Phenytoin is a drug from the class of anticonvulsants. Depending on the use, phenytoin is also counted among the antiarrhythmics.
Anticonvulsants are used to inhibit impulses in the CNS and thus prevent incipient seizures.
Phenytoin is a drug that is mainly used to treat epilepsy. The substance is also used to treat cardiac arrhythmias.
Phenytoin was first synthesized in 1908 by the chemist and university professor Heinrich Biltz. To do this, Biltz heated benzil and urea. After a rearrangement of the benzilic acid, phenytoin was created. Phenytoin is sold in Europe under the trade names Phenhydan®, Zentropil® or Epanutin®. Generic drugs are also available. Phenytoin is a hydantoin derivative. Hydantoins are saturated heterocyclic compounds and are in turn a derivative of imidazoles.
The bioavailability of phenytoin is good. The drug is metabolized in the liver. This metabolism is dose-dependent and the half-life of the drug therefore fluctuates. Phenytoin is mainly excreted via the kidneys.
Phenytoin blocks sodium channels on the body's cells. The blockage of the channels and a delayed recovery after excitation of the cells prevent a rapid influx of sodium ions. Action potentials are triggered by the influx of sodium into the cells. On the one hand, if the influx of sodium is prevented, the action potentials do not rise as quickly. On the other hand, the action potential tales are shorter.
In addition to the reduced influx of sodium ions, there is also an increased outflow of potassium ions. Thus the stimulus threshold increases. In order for an action potential to be triggered, a much stronger stimulus must hit the target cell. The membrane potential is thus stabilized by phenytoin. In contrast to many other antiarrhythmics, however, the AV conduction to the heart does not affect phenytoin.
Phenytoin is mainly used in the treatment of epilepsy. It is suitable as a long-term treatment for simple and complex partial seizures. Focal seizures start in a specific area of the brain and only ever affect one hemisphere. They can express themselves as muscle twitching, tingling sensations, feelings of warmth, numbness, flashes of light in front of the eyes or dizziness. Patients with complex partial seizures often lose consciousness.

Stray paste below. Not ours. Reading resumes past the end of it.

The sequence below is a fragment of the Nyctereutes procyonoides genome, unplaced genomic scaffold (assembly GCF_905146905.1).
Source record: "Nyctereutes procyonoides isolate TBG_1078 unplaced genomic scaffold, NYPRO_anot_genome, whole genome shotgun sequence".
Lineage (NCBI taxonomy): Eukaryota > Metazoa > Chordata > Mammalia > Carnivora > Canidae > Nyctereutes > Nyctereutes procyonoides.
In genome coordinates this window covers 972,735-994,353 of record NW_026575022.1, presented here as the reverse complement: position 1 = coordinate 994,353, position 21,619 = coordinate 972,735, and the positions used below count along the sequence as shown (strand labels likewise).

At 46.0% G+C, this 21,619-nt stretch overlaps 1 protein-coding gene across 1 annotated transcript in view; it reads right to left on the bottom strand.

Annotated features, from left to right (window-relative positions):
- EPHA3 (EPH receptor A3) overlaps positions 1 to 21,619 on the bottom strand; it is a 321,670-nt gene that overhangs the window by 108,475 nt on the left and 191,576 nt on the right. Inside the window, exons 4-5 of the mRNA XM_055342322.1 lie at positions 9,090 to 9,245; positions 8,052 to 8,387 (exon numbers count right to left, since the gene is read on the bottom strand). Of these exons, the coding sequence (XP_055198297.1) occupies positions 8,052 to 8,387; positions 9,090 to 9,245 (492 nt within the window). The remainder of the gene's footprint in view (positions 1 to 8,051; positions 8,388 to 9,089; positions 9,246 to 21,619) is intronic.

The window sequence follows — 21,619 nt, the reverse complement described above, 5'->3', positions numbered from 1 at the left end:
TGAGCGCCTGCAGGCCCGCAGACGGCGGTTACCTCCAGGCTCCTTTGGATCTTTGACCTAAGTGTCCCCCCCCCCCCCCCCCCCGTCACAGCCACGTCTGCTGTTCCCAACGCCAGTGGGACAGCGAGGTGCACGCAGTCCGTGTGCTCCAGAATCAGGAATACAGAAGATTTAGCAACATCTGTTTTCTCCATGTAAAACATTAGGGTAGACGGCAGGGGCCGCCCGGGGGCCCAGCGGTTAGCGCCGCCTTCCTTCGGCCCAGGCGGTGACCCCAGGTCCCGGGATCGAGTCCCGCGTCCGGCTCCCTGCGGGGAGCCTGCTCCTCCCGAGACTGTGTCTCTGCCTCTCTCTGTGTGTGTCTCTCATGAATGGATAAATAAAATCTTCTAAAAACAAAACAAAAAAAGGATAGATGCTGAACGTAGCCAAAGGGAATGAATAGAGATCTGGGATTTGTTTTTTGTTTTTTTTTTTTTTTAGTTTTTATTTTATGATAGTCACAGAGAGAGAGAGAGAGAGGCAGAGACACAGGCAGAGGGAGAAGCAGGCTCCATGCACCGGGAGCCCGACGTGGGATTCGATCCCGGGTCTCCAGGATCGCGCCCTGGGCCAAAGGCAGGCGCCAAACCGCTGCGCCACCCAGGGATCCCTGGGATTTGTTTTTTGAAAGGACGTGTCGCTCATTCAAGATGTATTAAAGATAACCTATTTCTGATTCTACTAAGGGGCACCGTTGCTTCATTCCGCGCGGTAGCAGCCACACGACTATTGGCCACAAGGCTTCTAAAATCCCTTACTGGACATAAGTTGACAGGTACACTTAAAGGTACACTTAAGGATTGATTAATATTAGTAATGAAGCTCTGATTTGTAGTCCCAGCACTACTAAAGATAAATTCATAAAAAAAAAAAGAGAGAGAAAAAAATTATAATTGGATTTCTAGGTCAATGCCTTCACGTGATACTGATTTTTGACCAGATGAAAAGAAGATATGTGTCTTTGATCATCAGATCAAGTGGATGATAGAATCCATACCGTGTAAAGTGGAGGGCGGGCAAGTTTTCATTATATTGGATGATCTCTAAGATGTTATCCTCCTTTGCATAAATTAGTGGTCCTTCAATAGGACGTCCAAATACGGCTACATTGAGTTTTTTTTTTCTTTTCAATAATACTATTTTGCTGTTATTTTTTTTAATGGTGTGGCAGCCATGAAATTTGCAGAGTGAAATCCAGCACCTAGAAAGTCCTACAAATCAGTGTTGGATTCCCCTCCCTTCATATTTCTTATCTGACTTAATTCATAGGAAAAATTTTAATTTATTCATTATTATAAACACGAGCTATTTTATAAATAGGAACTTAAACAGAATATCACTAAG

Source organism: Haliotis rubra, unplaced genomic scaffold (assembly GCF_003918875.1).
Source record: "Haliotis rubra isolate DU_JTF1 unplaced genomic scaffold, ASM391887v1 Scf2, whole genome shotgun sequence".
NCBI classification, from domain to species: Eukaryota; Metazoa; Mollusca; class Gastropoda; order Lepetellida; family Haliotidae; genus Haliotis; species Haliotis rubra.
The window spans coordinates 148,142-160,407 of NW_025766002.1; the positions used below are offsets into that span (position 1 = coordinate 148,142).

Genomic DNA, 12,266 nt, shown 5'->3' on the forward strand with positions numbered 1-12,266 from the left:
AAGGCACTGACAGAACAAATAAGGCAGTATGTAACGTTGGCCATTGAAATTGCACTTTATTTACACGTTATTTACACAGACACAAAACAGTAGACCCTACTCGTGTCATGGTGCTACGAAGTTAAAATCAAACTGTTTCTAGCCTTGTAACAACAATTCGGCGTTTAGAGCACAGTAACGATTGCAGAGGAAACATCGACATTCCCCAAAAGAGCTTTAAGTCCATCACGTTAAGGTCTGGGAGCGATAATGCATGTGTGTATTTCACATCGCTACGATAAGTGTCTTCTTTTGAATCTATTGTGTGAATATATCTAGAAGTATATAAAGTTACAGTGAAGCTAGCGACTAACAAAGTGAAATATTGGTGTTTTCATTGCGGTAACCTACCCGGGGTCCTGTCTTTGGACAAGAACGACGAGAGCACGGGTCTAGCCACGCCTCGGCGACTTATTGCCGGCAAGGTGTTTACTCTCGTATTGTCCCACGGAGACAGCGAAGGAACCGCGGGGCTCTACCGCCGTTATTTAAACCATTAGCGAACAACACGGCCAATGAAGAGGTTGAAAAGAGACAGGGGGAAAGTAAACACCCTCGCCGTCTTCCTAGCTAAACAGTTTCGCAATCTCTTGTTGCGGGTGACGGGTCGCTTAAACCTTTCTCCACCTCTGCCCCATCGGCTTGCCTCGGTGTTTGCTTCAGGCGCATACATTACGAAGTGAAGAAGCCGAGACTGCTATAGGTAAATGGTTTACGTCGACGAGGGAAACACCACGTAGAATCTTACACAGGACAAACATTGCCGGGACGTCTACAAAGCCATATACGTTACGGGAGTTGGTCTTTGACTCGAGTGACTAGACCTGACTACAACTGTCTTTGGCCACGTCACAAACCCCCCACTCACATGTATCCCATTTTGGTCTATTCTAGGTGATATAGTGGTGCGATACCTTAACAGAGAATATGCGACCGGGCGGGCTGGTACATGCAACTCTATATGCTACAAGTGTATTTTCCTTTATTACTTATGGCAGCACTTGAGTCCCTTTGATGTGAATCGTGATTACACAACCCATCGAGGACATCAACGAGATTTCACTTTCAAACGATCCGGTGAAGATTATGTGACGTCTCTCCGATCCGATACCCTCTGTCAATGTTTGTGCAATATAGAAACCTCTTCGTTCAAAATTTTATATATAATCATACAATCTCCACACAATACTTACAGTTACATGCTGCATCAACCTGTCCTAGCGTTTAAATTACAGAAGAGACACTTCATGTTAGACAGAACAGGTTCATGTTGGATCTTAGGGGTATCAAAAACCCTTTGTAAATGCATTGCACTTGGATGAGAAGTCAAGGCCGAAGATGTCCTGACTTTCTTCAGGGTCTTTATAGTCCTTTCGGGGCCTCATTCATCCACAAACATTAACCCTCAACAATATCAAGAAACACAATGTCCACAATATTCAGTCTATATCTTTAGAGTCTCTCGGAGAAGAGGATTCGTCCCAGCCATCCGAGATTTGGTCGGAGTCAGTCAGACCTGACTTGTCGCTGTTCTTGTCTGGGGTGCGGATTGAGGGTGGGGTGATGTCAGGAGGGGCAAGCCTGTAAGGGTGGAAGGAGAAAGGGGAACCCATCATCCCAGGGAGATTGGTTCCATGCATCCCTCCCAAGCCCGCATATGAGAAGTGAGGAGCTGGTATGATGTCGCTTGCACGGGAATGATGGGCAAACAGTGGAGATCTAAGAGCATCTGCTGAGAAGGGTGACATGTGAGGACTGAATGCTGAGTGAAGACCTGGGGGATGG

Phenytoin is also administered for primarily generalized tonic-clonic seizures. These epileptic seizures are also known as grand mal seizures. In the case of status epilepticus, phenytoin is also approved for intravenous administration. Status epilepticus refers to long-lasting epileptic seizures. The seizures can also appear in a whole series, with the interval between the individual seizures being so short that those affected do not become conscious. A status epilepticus can, depending on its severity, cause severe damage and, in the worst case, even be fatal. In the case of generalized seizures of the absence type, the so-called petit mal seizures, however, phenytoin has no effect.
In exceptional cases, phenytoin is also used to treat neurogenic pain conditions. Due to the side effects that can occur during therapy with phenytoin, the drug is only used here if other therapeutic measures do not work.
Phenytoin is also used to treat so-called ventricular tachycardias (racing heart). Ventricular tachycardias are cardiac arrhythmias that originate in the ventricles. Ventricular tachycardia is an emergency that usually occurs after digitalis intoxication. Digitalis glycosides are used to treat heart disease. In an overdose they can lead to life-threatening cardiac arrhythmias.
A typical side effect of phenytoin is bradycardia. Bradycardia is a heartbeat rate of less than 60 beats per minute. This slowing of the heartbeat can be very dangerous, which is why phenytoin is only given under close supervision. Other side effects are impaired coordination of movements with tremors or gait disorders, nystagmus, dizziness and gum growths.
Anemia is also observed more frequently. Osteomalacia can also occur. In osteomalacia, the bones soften. The disease is accompanied by dull pain and an increased risk of fractures. Patients taking phenytoin may also develop an acne-shaped rash. Hair that goes beyond the usual extent can also occur in otherwise hairless areas. Hair growth can be local or affect the entire body, with the exception of the palms and soles of the feet.
Undesirable effects can also show up on a mental level. This can lead to impaired perception and memory impairment. These intellectual disorders are often accompanied by fatigue and headaches.
Phenytoin often interacts with other drugs. The active level is increased by antihistamines, antibiotics, benzodiazepines, antidepressants, certain anesthetics, anti-inflammatory drugs and proton pump inhibitors.
The effects of phenytoin are reduced by alcohol, carbamazepine, primidone and phenobarbital. Oral anticoagulants, oral contraceptives, tricyclic antidepressants, verapamil, and corticosteroids work less well when combined with phenytoin.
Contraindications for taking phenytoin are liver disease, pregnancy, bone marrow disease, heart failure, higher-grade AV block of the heart and sick sinus syndrome.